A few months after meeting Mara Jade, Karrde decided to make her his second in command, but at around the same time, Karrde’s organization drew the attention of Grand Admiral Thrawn. Thrawn went to Myrkr to harvest a creature native to the planet called ysalamiri. These creatures could naturally suppress the Force within a few meters of it. Karrde aided Thrawn in safely removing the delicate creatures from the planet and felt that something was up and began carrying the creatures in his ship as well. Despite assisting Thrawn in this instance, though, he was still very reluctant to get involved with either the Empire or the New Republic and continually acted in a way that kept him neutral in the conflict. However, when Luke Skywalker came into Thrawn’s hands, his neutrality soon came to an end. Karrde didn’t want to turn Skywalker over to Thrawn for fear the New Republic finding out but he also couldn’t let Skywalker go because that would surely get back to Thrawn and that would be the end of any peaceful relationship he had with the remnants of the Empire. While Skywalker was in Karrde’s possession, Han Solo and Lando Calrissian gained an audience with him to try and bring Karrde’s organization into the New Republic, but once again, he refused. Unfortunately, while Solo and Calrissian were on their mission, Thrawn returned again with another job for Karrde. The chaos caused by trying to hide Solo and Calrissian from Thrawn and Skywalker from both parties afforded Skywalker a chance to escape. Skywalker’s escape and subsequent rescue by Han made it clear to Thrawn that Karrde had been working with the New Republic and Karrde knew he needed to go on the run now that he’d made an enemy of the Empire.
Karrde was forced to go on the run, though he did have the perfect bargaining chip to buy himself out of trouble with Thrawn—the location of the Katana fleet. Thrawn came to Myrkr to get Karrde’s assistance in finding large warships and no one but Karrde knew the location of this fleet of over 100 Dreadnaughts. Despite Mara Jade’s counsel to sell Thrawn the information, though, Karrde refused because he knew that selling that information would only buy him out of problems in the short term. He believed the New Republic would outlast Thrawn’s attacks even if the Empire got the Katana fleet and he did not want to make an enemy of what would likely be the next galactic government. Mara Jade, acting on her own, sold Thrawn the location of the Katana fleet but was captured after doing so. Thrawn attempted to use Jade as a bargaining chip with Karrde and captured him when he came to retrieve her. This ambush was enough to turn Karrde against the Empire. Karrde was subsequently rescued by Luke Skywalker and Mara Jade and then attempted to sell the location of the Katana fleet to the New Republic. Several high-ranking politicians, most notably a Bothan named Borsk Fey’lya, distrusted Karrde and used bureaucratic red tape to slow down the deal. Karrde convinced Leia Organa Solo to trust him and the two launched a secret mission ahead of Fey’lya’s own group to prevent Fey’lya from getting control of the Katana fleet by crewing them with New Republic officers loyal to him. Karrde also used his resources to exonerate Admiral Ackbar, who was currently being held on charges of treason partly orchestrated by Fey’lya. The New Republic and Empire arrived at the Katana fleet’s location at almost the same time. Fey’lya ordered the New Republic to abandon the fleet and leave the soldiers already on the ships to die. However, Karrde, along with Leia Organa Solo, managed to turn Fey’lya’s soldiers against him when they broadcast out his statement that he didn’t care about the soldiers who supported him and that they were pawns he could sacrifice for his own political ambitions. Not only did this turn the tide of the battle, but it severely weakened Fey’lya’s political strength for many years, protecting Karrde from the Bothan’s retribution. Karrde being Karrde, he continued to remain neutral after this battle, though he would continue to assist the New Republic in bringing down Thrawn by using his resources to follow the money trail and find Thrawn’s secret cloning facility.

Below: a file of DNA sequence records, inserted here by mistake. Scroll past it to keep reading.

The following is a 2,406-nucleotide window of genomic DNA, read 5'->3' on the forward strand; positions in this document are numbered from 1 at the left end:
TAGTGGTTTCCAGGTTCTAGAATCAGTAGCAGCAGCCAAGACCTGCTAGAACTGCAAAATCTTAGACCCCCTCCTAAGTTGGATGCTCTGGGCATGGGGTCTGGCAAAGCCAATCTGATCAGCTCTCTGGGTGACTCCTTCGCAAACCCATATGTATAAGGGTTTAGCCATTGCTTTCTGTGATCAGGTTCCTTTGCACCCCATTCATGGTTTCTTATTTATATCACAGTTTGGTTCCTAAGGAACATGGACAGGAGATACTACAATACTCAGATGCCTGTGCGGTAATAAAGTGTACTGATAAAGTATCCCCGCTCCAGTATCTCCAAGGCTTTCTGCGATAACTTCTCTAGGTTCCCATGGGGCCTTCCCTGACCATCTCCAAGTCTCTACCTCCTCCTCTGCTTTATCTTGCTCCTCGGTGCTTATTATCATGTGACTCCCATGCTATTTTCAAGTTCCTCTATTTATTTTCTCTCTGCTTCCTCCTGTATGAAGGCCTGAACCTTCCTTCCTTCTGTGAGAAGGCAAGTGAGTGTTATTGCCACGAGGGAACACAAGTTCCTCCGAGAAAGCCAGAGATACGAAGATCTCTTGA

Though not officially working with the New Republic in any capacity, Karrde helped create Smugglers’ Alliance. Smugglers are a notoriously shifty bunch, but Karrde managed to bring a large group of smugglers together for a time to work for the New Republic. However, even when working for the New Republic, not everything was on the up and up. To pay his smugglers, he had his tech hack into New Republic files to pay them. The Smugglers’ Alliance was a boon to the New Republic and though Karrde never acted directly for them, his involvement gave it the legitimacy in the underworld community for it to work.